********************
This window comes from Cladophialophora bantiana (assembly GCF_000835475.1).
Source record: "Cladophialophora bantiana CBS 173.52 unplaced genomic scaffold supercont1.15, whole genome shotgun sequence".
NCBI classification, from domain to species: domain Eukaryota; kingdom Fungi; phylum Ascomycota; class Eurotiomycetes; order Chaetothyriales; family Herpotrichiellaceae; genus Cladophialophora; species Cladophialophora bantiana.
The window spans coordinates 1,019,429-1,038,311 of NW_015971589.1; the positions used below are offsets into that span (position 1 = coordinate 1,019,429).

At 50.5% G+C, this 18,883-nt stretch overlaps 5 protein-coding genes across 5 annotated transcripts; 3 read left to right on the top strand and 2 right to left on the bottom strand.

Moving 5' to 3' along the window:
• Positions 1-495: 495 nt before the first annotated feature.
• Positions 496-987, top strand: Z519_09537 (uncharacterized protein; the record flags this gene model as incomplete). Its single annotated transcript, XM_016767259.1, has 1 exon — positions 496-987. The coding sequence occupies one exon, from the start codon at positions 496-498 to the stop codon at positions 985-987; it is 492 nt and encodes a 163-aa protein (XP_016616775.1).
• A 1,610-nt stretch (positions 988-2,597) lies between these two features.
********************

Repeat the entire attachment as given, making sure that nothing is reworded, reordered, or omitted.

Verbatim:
This window comes from Cladophialophora bantiana (assembly GCF_000835475.1).
Source record: "Cladophialophora bantiana CBS 173.52 unplaced genomic scaffold supercont1.15, whole genome shotgun sequence".
NCBI classification, from domain to species: domain Eukaryota; kingdom Fungi; phylum Ascomycota; class Eurotiomycetes; order Chaetothyriales; family Herpotrichiellaceae; genus Cladophialophora; species Cladophialophora bantiana.
The window spans coordinates 1,019,429-1,038,311 of NW_015971589.1; the positions used below are offsets into that span (position 1 = coordinate 1,019,429).

At 50.5% G+C, this 18,883-nt stretch overlaps 5 protein-coding genes across 5 annotated transcripts; 3 read left to right on the top strand and 2 right to left on the bottom strand.

Moving 5' to 3' along the window:
• Positions 1-495: 495 nt before the first annotated feature.
• Positions 496-987, top strand: Z519_09537 (uncharacterized protein; the record flags this gene model as incomplete). Its single annotated transcript, XM_016767259.1, has 1 exon — positions 496-987. The coding sequence occupies one exon, from the start codon at positions 496-498 to the stop codon at positions 985-987; it is 492 nt and encodes a 163-aa protein (XP_016616775.1).
• A 1,610-nt stretch (positions 988-2,597) lies between these two features.